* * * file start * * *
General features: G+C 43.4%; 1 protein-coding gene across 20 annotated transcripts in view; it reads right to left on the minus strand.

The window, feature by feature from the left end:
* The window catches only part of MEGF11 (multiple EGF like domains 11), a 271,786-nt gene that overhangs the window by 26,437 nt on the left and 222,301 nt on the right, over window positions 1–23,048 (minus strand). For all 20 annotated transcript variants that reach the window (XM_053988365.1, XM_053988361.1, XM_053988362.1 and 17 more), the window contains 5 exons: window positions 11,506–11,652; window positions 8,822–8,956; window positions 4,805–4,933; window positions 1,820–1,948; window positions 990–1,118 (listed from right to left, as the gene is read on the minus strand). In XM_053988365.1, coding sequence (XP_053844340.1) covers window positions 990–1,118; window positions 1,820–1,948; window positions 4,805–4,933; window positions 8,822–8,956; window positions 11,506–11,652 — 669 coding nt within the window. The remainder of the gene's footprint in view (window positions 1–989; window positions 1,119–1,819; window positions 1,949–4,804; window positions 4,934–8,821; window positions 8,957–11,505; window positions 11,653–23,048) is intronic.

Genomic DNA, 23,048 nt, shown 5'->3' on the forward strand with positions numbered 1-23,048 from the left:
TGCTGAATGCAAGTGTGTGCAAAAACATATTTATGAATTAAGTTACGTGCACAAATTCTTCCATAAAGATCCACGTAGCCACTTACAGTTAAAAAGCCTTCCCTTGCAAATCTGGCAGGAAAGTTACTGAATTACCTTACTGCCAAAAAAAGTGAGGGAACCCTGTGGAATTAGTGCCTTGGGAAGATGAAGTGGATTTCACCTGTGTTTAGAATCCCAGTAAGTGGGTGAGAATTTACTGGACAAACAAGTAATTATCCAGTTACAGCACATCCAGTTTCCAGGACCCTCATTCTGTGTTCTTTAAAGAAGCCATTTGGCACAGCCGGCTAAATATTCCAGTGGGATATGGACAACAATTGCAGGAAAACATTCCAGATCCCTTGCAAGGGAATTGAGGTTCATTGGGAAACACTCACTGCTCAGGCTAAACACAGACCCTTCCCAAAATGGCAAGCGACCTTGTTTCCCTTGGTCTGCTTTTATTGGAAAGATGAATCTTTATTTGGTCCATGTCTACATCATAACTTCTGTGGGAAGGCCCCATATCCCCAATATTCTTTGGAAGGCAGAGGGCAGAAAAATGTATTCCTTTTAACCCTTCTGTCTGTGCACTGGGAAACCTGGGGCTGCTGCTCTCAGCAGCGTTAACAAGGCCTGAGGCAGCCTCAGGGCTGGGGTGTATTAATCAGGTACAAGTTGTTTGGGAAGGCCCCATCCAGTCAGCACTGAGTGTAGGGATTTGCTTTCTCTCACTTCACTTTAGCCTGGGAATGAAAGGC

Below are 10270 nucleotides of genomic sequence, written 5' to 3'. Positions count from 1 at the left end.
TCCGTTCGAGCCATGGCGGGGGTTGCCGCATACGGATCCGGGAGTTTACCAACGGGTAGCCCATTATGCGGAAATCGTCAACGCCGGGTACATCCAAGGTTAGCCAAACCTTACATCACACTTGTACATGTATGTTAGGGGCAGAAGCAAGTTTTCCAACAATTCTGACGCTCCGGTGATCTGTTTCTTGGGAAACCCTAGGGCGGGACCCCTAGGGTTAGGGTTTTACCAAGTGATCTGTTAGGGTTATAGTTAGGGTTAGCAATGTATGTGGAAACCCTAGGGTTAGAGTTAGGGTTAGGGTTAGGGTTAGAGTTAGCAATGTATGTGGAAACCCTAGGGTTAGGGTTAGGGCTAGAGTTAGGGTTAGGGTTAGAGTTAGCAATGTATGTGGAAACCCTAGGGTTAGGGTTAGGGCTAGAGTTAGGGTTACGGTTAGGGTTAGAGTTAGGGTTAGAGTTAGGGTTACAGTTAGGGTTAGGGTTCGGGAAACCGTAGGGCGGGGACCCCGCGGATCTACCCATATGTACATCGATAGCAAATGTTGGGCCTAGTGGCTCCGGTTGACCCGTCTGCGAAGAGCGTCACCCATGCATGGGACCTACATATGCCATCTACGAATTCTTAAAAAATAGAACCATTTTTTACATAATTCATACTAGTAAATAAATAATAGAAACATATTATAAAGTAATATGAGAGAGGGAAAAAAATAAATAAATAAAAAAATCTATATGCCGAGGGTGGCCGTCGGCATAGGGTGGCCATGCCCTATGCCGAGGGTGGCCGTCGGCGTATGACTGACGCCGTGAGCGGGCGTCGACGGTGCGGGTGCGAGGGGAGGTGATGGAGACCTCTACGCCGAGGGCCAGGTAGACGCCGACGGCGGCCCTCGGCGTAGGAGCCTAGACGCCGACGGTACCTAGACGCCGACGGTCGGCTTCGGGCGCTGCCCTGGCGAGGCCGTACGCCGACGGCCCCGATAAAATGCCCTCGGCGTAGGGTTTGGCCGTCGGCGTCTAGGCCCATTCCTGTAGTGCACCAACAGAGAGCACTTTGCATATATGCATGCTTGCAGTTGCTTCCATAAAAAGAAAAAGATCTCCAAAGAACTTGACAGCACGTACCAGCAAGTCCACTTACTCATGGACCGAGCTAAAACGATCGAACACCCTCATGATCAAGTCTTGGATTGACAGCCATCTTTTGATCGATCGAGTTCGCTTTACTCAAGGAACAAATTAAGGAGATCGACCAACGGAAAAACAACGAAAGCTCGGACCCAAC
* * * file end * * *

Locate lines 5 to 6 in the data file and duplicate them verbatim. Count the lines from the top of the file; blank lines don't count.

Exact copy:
TGCTGAATGCAAGTGTGTGCAAAAACATATTTATGAATTAAGTTACGTGCACAAATTCTTCCATAAAGATCCACGTAGCCACTTACAGTTAAAAAGCCTTCCCTTGCAAATCTGGCAGGAAAGTTACTGAATTACCTTACTGCCAAAAAAAGTGAGGGAACCCTGTGGAATTAGTGCCTTGGGAAGATGAAGTGGATTTCACCTGTGTTTAGAATCCCAGTAAGTGGGTGAGAATTTACTGGACAAACAAGTAATTATCCAGTTACAGCACATCCAGTTTCCAGGACCCTCATTCTGTGTTCTTTAAAGAAGCCATTTGGCACAGCCGGCTAAATATTCCAGTGGGATATGGACAACAATTGCAGGAAAACATTCCAGATCCCTTGCAAGGGAATTGAGGTTCATTGGGAAACACTCACTGCTCAGGCTAAACACAGACCCTTCCCAAAATGGCAAGCGACCTTGTTTCCCTTGGTCTGCTTTTATTGGAAAGATGAATCTTTATTTGGTCCATGTCTACATCATAACTTCTGTGGGAAGGCCCCATATCCCCAATATTCTTTGGAAGGCAGAGGGCAGAAAAATGTATTCCTTTTAACCCTTCTGTCTGTGCACTGGGAAACCTGGGGCTGCTGCTCTCAGCAGCGTTAACAAGGCCTGAGGCAGCCTCAGGGCTGGGGTGTATTAATCAGGTACAAGTTGTTTGGGAAGGCCCCATCCAGTCAGCACTGAGTGTAGGGATTTGCTTTCTCTCACTTCACTTTAGCCTGGGAATGAAAGGC

Below are 10270 nucleotides of genomic sequence, written 5' to 3'. Positions count from 1 at the left end.